Celebrity obituaries are always predictable, and no less so in the case of Michael Jackson. In the mass media, the MJ story basically goes: cute child star, pop mega-idol, plastic surgery, chimpanzee, molestation trial. Mix in the phrases "troubled" and "King of Pop", maybe throw in a mention of that whole baby/balcony incident, and then a few seconds of "Billie Jean" or "Bad", and you're done.
But Michael Jackson was far more complicated, weird, influential, and yes, talented than those soundbites indicate. Like any other 9-year-old in 1983, I lived and breathed Thriller and hoped against hope there'd be a red zippered jacket under the tree at Christmas. (There wasn't.) Like every adult in America, I've watched his last couple of decades with a mixture of sadness, mockery, and disgust. But there was never a dull moment. Thanks to YouTube, here are ten of the least dull.
Captain Eo: every kid I knew was desperate to go to Epcot Center to see MJ's Popstar Galactica sci-fi turn. This weird piece finds him leading a "ragtag band" of wisecracking Muppet-like creatures into interstellar combat, directed by Francis Ford Coppola and produced by George Lucas. The latter's involvement indicates how the Star Wars prequels would turn out - lots of pre-echoes of Jar Jar in those puppets...
I Want You Back: Bill Cosby & Tommy Smothers introduce a "rehearsal session" from a 1972 Jackson 5 TV special. Sounds like they're miming along to taped music, but the choreography and the charisma are real.
Michael Jackson, Prince, James Brown: a jaw-dropping after-hours jam in LA in 1983. The Godfather of Soul meets two of the greatest pop stars ever at the height of their powers. If MJ's awesome dance moves dont get you, just wait for Prince's entrance on the back of a burly handler in a zebra-print vest. Whoa.
Moonwalker: this 1988 arcade game captures the creeping megalomania of the white-suit period, positing Michael as a whirling, moonwalking superagent on a mission to, yes, free the children from a villain unimaginatively named Mr. Big. In this clip, Michael trades the white suit for body armor. Best part: the special weapon that clears the screen by forcing all the baddies to dance offstage. Michael's military strategy was as forward-thinking as his beats.
"Can You Feel It": of course, that megalomania didn't pop up overnight. Check out the Jacksons' grandiose New Age sci-fi 1980 gem, from the Ken Nordine spoken intro to the giant gold-clad brothers descending from the stars to sprinkle sparkles of light to a grateful world. Oh, and the song is kickass thumping disco with a huge surging hook. Irresistible.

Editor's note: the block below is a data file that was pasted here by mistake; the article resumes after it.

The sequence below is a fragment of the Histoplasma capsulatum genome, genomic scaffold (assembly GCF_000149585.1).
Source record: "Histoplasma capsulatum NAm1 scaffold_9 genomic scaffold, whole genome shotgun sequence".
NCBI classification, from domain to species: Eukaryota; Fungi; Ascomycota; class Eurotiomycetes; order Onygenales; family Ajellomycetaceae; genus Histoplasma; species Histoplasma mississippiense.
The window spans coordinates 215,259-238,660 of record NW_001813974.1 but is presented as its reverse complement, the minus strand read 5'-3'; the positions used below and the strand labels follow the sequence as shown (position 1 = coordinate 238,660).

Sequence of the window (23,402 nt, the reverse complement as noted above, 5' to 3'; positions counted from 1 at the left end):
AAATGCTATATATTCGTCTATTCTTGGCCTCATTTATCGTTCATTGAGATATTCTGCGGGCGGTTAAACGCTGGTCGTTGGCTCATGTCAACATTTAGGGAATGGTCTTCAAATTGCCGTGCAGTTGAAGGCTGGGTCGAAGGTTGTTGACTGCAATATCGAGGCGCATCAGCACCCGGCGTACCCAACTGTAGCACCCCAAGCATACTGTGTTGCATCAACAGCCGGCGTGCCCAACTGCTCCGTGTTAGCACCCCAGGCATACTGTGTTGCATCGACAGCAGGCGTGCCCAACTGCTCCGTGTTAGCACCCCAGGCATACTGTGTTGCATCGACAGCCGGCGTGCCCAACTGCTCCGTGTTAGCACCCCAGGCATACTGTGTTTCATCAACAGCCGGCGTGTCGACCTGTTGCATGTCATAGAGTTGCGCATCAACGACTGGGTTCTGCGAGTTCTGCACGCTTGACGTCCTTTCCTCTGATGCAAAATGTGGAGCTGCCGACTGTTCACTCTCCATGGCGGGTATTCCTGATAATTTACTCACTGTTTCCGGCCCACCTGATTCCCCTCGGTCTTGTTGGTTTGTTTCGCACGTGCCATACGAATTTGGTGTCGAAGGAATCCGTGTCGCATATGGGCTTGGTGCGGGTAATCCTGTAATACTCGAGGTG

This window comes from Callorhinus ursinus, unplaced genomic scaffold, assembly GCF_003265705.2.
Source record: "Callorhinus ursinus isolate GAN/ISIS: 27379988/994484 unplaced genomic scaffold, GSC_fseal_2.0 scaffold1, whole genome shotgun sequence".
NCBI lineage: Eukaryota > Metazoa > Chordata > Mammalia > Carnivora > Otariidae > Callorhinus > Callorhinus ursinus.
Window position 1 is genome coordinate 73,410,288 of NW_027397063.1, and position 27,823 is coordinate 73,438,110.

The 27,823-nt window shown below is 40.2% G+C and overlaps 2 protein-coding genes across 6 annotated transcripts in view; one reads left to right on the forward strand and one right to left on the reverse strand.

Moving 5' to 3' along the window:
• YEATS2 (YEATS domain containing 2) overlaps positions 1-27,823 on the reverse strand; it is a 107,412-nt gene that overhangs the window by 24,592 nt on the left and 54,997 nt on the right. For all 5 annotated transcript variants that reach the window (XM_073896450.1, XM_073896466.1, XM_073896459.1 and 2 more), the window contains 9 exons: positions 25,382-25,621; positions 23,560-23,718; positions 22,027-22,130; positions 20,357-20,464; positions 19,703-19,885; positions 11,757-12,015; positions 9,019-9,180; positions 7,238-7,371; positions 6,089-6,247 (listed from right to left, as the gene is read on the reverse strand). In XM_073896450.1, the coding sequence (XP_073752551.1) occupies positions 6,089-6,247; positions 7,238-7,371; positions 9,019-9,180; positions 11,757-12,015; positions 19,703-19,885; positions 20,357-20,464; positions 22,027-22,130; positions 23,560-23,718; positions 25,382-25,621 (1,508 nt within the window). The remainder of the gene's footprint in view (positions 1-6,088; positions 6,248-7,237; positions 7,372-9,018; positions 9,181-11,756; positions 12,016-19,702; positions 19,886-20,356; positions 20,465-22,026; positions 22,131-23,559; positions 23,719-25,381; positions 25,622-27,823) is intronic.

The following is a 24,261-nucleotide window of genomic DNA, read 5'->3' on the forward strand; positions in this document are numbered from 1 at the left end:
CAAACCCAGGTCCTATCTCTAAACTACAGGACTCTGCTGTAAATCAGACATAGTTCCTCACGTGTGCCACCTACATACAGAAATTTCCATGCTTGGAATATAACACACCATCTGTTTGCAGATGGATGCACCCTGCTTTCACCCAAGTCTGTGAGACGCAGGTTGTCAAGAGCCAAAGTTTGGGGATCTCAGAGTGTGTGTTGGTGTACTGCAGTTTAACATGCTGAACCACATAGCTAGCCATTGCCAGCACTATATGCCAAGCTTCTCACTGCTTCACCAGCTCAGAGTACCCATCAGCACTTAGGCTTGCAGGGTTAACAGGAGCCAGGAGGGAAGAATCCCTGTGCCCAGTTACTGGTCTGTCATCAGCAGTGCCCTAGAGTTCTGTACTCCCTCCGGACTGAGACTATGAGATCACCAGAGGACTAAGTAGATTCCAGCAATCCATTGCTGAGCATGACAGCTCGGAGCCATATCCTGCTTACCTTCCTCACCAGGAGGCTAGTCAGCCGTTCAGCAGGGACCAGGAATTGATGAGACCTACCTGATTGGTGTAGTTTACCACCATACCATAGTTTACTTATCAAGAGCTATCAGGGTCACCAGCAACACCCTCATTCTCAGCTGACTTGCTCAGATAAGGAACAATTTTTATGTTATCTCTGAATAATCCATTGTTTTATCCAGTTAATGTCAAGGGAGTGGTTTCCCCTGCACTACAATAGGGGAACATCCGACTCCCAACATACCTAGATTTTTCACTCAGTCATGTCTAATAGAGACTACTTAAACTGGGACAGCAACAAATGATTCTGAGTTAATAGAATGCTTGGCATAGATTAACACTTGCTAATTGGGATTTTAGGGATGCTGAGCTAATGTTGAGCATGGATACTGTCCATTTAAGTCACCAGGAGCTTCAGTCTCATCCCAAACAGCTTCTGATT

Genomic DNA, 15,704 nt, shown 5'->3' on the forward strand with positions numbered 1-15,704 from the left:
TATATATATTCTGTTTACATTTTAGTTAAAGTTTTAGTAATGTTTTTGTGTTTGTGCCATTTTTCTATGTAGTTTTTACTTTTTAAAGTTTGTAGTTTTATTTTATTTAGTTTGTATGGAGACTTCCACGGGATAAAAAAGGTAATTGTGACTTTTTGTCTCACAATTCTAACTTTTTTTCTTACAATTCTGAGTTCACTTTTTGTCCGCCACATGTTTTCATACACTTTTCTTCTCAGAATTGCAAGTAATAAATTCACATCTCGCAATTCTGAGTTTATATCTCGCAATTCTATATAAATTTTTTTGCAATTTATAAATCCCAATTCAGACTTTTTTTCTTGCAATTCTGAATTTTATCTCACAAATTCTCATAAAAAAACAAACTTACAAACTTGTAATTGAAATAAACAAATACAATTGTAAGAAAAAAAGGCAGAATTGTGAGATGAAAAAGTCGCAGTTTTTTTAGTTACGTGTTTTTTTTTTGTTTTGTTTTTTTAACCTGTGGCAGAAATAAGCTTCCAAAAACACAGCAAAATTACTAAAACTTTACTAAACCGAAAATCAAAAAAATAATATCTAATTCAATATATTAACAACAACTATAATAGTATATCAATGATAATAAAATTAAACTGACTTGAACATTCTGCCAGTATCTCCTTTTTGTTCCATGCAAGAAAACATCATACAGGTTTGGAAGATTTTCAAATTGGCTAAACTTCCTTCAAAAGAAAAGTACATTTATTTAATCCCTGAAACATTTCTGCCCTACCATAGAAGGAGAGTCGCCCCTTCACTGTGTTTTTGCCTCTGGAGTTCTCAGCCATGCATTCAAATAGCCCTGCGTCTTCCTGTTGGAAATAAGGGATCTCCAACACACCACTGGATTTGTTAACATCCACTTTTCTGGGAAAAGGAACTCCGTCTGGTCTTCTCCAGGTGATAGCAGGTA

1996 Brit Awards: by the mid-90s, though, the messianic vibe had reached ridiculous proportions, prompting this stage invasion at the 1996 Brit Awards. Lanky Britpop gadfly Jarvis Cocker of the band Pulp tries to disrupt this pompous performance as "a form of protest at the way Michael Jackson sees himself as some kind of Christ-like figure with the power of healing."
Home Movies from Soul Train: sure, Joe Jackson was selling a false image of the happy family here. But there's still something sweet about Michael playing badminton and rocking his baby nephew, Jermaine playing ping-pong, and Joe explaining Randy's broken arm by calling him "a little kung-fu cat."
Eddie Murphy on Michael Jackson in Delirious: "Tito, get me some tissue." Big surprise: this 1983 Eddie Murphy stand-up routine contains NSFW language.
The hair-on-fire incident dramatized: you can't see much in the actual footage of Michael's hair famously catching on fire during a 1984 TV-commercial shoot. It's grainy, confusing, and over in four seconds. So the 1992 ABC miniseries The Jacksons: An American Dream helpfully slows it down and puffs it up into a dramatic minute's worth of action.
Filipino prisoners mass dance to "Thriller": this post wouldn't be complete without the Internet's best-known tribute to Michael Jackson. Still amazing on the hundredth viewing.
If you want more rare Michael Jackson video, Anil Dash posted a couple of other clips, including a video directed by David Fincher (se7en, Fight Club) and a surprisingly moving Pepsi commercial. If you're in the mood for something more reflective about the tangled legacy of this strangest of all icons, read these pieces: Michael Kinsley writing in 1984, Barney Hoskyns writing in 1998, and Ta-Nehisi Coates and John McWhorter today. And yes, I'm suprised that Michael Jackson's death has been so thought-provoking for me, too. Now go spin "Smooth Criminal" or "Rock With You" and remember the good times.
Assembled with help from Scott Lydon and Dave Rutledge.